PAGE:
I remember when I discovered SPEAKER as a freshman in high school. Ender's Game had been one of my favorites since childhood, and over the years I had heard rumors of a second in the saga. On a school trip I entered a book store and discovered not only was there a second book in the Ender Series, but a third. I felt like I had discovered a buried treasure. I rushed back to my hotel room, ripped open the front cover and was shocked by what I found.
Ender was no longer the child that I loved, but a 45 year old man. The book takes place 3000 years after the first (Ender is still alive due to almost constant near-light speed travel). Instead of being the savior of the world as he was in the first book, Ender is the equivallent of satan, and he is the one who wrote the "scripture" that is used against him. I wasn't sure if I was going to like the book.
To make a long story short...I loved the book, but it did take some getting used to, as I had grown very attached to a much younger and different character. The book had moved onto more of a philisophical tone, a tone that as a child I had completely overlooked (but is still present to a minor degree) in the first book. I can't say I completely understood the philosophy in this book, but the intrigue and mysteries that were unravled by Ender helped to keep my interest, and as I have read it many times over the years, social issues continue to emerge that I had not considered before.
After finishing SPEAKER, I tried to compare it to ENDER'S GAME. It is like comparing apples to oranges. Both book were great in their own way and it is extremely difficult to decide which book was actually better.
I leave it to you. Decide for yourself.
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on July 6, 2004
Card does not go the traditional route with sequels to books as many authors have done in the past. Speaker For The Dead is meant to be a standalone book , which means you do not have to have read Ender's Game to understand what goes on in the book. However, Speaker For The Dead is a sequel in the sense that some of the background is needed from Ender's Game or Ender's Shadow to get fully what the book is talking about when it refers to Ender the Xenocide and Peter the Hegemon, and so forth. However, reading Ender's Game is not critical to the actual story itself. Speaker for the Dead follows the raveged with guilt Ender Wiggin to the world of Trondheim. Ender and Valetine are currently stationed after their choice to not return to Earth where Ender could be used as a pawn for warring nations. Ender is a teacher at a local university as is Valentine. However, Ender get's a call to go to the distant world of Luisitania to speak the death of Marcao, the husband of one of the central characters in the novel (Novinha). Still looking for that one world where the bugger hive queen may finally be hatched again to thrive and live in peace among the human worlds, Ender takes the call to become Lusitania's Speaker of the Dead. This novel will not disappoint any readers that were fans from the first book. The novel is a bit more mature as Ender thanks to space travel is in his mid-30's (which is more around the figure of 3,000 years). Also laced with interesting philosophical arguments (though not buried with them as Xenocide was) and a mature but yet fascinating storyline, Speaker for the Dead is a good read for any fan of the Ender's Series.
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on June 16, 2004
It does take some 'work' - the Portugese names are an enjoyable challenge to pronounce right - even in your head. The story is COMPLEX and brilliant. It is a standalone book - you need not have read "Ender's Game" (somecentury to a theatre near you!) to read and love this book.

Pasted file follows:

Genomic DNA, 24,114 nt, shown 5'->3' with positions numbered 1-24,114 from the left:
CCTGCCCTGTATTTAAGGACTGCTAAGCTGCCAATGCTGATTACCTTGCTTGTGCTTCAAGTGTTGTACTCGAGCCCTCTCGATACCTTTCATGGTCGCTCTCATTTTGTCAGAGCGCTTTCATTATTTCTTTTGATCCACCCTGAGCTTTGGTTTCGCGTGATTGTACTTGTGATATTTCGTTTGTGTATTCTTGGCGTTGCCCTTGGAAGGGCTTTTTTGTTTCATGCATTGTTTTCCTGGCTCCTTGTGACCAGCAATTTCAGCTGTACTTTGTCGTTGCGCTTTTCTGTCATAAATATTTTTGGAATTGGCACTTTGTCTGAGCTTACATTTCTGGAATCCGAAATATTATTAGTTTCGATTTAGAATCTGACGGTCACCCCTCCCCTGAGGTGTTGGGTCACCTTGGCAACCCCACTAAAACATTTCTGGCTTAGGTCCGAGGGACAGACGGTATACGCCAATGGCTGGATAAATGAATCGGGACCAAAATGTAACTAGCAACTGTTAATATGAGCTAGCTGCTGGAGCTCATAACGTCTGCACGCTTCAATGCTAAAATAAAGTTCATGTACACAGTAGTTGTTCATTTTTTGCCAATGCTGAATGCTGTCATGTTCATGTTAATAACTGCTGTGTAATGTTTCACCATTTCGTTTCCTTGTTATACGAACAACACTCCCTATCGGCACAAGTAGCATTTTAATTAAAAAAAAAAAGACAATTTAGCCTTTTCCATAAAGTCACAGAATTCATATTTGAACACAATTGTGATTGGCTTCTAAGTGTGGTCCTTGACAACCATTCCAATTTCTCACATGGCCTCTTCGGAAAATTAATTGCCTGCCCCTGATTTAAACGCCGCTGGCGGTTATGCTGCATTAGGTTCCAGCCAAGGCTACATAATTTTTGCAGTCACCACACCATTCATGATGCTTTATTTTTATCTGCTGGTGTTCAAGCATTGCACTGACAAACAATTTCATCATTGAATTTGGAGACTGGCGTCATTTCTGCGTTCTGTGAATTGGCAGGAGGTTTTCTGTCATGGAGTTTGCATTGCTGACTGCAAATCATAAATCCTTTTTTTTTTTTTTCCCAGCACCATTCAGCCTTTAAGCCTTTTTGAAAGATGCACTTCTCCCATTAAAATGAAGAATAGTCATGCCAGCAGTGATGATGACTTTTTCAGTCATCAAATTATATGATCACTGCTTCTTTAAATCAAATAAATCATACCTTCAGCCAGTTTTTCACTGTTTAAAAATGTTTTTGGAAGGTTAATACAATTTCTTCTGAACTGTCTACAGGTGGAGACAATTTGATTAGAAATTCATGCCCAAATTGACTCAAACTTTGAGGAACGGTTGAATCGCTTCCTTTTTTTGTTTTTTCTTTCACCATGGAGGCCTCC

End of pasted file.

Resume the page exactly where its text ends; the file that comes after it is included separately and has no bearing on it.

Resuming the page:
If you give it your reader's 'all' - i predict it will move you and open new thoughts you never imagined. The entire series is like this, but for my mind - this one is the best. It is satisfying - even with threads left dangling! The growing series of books built around Ender Wiggin are worth the money and time to acquire and devour ... or maybe you'll savour them slower.
Speaker for the Dead - i have read now in excess of 5 times. More than the rest. It contains a novel system of ... let us say 'dealing with bereavement' in what i see as a healthy and fulfilling way.
That is all you get from me on this subject. I'll not blunt the sense of discovery that makes this book uniquely powerful - to me at least.
WHEN you have absorbed the book and\or the series ; and when you decide the writer is a brilliant voice to be cherished - i highly recommend the following books by him (in no particular order):
"Memory of Earth" (the city of Basillica is maybe THE place in all of fiction to which i would permanently relocate.)
"Treason" (- or if you can find the older version "Planet Called Treason"
ALL of "Maps in a Mirror" - specifically 'The Originist' and "Breaking the Game' .
"Pastwatch - the Redemption of Christopher Columbus"
"Red Prophet" (my choice for best in the 'Alvin Maker' series)
Most of his books and some short stories compilations have the first few chapters (depending on length) available to read online for free at his site:
Thank me later - or i welcome the discussion of any of Card's works!
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on May 24, 2004
Speaker for the Dead by Orson Scott Card is a sequel to the book, Ender's Game. In Speaker for the Dead, a new alien race is discovered on a small colony on the planet Lusitania. But after the new species make vicious attacks on the colonists, the entire galaxy is thrown into turmoil.
What I liked about this book was how the author described his characters. They were well written and had very distinguishing traits. The characters were also dynamic in that they changed very much in the story. I also liked the author's word